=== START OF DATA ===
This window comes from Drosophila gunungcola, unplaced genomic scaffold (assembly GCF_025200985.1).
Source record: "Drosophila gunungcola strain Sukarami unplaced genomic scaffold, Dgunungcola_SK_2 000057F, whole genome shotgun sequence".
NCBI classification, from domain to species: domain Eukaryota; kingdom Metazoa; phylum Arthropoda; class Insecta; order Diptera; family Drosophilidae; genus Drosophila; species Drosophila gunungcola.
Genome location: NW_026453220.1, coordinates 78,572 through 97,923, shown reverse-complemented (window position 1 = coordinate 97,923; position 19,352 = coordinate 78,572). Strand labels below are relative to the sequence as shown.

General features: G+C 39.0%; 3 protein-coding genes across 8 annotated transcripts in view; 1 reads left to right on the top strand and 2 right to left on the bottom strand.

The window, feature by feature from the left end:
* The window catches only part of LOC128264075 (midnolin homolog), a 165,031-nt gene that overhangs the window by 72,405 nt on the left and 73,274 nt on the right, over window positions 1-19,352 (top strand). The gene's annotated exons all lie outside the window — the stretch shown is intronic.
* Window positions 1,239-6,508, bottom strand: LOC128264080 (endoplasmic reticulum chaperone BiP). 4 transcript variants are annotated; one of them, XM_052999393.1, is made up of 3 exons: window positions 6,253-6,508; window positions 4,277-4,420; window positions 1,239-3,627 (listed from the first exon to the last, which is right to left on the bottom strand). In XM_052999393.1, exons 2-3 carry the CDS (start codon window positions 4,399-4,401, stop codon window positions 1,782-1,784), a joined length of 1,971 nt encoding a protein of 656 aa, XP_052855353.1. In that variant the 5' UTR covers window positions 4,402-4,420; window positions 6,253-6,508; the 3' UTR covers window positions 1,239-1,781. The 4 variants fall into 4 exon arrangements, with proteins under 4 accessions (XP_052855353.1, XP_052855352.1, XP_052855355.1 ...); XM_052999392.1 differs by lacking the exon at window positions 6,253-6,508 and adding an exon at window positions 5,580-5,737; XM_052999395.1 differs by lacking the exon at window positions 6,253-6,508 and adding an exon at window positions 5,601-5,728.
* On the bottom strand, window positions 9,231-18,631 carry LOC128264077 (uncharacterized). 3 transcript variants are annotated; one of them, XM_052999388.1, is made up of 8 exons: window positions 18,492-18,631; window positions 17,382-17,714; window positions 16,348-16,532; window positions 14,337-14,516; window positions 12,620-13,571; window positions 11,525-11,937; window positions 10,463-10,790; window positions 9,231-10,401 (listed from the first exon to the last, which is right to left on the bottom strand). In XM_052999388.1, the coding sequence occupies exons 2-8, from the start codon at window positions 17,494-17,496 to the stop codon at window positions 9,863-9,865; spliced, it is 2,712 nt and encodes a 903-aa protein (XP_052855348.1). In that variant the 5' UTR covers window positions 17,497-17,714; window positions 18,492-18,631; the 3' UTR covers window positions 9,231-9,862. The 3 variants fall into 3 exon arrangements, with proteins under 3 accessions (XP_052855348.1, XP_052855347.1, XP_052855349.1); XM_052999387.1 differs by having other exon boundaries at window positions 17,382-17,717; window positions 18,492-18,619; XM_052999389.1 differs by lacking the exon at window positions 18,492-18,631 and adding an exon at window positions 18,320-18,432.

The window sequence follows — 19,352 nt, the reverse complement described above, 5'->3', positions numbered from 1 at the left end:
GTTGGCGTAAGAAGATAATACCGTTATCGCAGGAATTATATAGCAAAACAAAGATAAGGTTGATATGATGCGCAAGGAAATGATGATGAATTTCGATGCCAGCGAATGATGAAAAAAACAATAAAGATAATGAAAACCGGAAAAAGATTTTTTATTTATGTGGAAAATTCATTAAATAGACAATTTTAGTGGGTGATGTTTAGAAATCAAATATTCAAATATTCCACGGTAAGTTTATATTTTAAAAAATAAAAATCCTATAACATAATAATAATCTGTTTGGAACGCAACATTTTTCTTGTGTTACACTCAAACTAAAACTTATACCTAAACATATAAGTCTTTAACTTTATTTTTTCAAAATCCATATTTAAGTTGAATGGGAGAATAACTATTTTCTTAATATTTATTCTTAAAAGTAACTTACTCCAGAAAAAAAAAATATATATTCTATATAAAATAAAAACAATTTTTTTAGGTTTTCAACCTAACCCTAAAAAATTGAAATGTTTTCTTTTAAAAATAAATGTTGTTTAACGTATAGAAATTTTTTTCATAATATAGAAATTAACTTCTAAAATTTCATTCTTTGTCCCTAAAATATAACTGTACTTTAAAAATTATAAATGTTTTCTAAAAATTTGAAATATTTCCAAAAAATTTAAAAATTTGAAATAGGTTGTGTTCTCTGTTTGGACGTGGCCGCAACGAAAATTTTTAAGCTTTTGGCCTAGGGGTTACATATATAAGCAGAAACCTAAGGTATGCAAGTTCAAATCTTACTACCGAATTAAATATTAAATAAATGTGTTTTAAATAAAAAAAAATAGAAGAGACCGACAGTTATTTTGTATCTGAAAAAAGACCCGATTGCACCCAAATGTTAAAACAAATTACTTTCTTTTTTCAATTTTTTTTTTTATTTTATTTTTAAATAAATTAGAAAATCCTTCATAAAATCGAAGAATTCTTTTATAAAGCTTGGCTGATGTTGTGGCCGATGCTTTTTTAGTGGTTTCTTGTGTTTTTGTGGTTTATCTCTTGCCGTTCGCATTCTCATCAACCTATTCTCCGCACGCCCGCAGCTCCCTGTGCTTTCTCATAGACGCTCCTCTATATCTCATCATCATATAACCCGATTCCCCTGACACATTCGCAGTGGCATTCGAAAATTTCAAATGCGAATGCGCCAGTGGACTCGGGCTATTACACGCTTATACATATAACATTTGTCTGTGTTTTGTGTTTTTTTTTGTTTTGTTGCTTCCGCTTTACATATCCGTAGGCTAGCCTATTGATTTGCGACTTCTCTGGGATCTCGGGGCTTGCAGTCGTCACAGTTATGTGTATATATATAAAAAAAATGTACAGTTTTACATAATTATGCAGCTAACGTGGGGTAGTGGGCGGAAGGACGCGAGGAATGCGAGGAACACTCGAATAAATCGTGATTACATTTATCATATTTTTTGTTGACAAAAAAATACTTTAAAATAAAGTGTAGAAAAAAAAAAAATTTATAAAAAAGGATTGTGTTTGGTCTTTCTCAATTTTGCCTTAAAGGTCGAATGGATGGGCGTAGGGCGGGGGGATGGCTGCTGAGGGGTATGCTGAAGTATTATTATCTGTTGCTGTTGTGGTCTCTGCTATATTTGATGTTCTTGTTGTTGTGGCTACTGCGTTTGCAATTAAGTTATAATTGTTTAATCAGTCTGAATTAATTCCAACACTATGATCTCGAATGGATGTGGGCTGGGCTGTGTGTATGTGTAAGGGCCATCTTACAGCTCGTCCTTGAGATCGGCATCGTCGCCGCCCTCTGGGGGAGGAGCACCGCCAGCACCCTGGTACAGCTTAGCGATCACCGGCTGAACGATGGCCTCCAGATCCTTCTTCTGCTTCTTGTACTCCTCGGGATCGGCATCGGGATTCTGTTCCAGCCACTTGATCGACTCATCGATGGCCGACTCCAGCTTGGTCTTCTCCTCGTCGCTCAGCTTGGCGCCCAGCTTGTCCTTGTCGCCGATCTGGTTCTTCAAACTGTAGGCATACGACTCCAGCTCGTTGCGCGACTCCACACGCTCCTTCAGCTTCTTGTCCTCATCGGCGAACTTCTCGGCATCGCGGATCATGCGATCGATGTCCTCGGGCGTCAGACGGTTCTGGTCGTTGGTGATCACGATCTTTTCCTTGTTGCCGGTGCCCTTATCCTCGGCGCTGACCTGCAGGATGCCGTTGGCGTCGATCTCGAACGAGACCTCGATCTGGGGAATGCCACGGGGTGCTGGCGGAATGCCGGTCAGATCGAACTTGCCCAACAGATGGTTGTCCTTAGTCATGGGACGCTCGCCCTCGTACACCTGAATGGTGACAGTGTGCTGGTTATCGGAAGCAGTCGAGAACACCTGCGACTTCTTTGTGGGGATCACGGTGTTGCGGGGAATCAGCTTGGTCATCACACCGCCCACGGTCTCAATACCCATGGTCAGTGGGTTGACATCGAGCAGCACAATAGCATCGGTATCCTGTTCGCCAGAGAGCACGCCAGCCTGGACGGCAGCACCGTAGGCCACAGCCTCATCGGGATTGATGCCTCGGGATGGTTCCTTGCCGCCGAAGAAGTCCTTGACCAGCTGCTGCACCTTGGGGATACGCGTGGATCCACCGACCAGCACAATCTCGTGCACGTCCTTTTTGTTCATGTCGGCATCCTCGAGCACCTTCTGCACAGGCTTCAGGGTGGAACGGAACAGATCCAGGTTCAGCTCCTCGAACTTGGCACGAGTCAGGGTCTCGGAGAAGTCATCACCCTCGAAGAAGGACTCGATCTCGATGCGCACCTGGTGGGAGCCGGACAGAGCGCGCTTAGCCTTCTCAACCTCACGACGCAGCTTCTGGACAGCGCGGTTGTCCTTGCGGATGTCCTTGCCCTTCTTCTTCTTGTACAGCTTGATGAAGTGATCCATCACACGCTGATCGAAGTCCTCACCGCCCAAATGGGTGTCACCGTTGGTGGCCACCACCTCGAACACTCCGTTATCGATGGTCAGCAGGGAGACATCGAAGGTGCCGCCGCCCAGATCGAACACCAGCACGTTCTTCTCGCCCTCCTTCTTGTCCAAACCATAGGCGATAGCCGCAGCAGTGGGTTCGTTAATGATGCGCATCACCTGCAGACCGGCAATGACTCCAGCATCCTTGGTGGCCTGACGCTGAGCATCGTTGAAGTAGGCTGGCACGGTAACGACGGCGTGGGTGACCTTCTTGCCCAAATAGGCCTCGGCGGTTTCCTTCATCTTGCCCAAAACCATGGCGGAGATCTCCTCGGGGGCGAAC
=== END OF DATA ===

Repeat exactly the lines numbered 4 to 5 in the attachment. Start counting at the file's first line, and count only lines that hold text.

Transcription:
Genome location: NW_026453220.1, coordinates 78,572 through 97,923, shown reverse-complemented (window position 1 = coordinate 97,923; position 19,352 = coordinate 78,572). Strand labels below are relative to the sequence as shown.

General features: G+C 39.0%; 3 protein-coding genes across 8 annotated transcripts in view; 1 reads left to right on the top strand and 2 right to left on the bottom strand.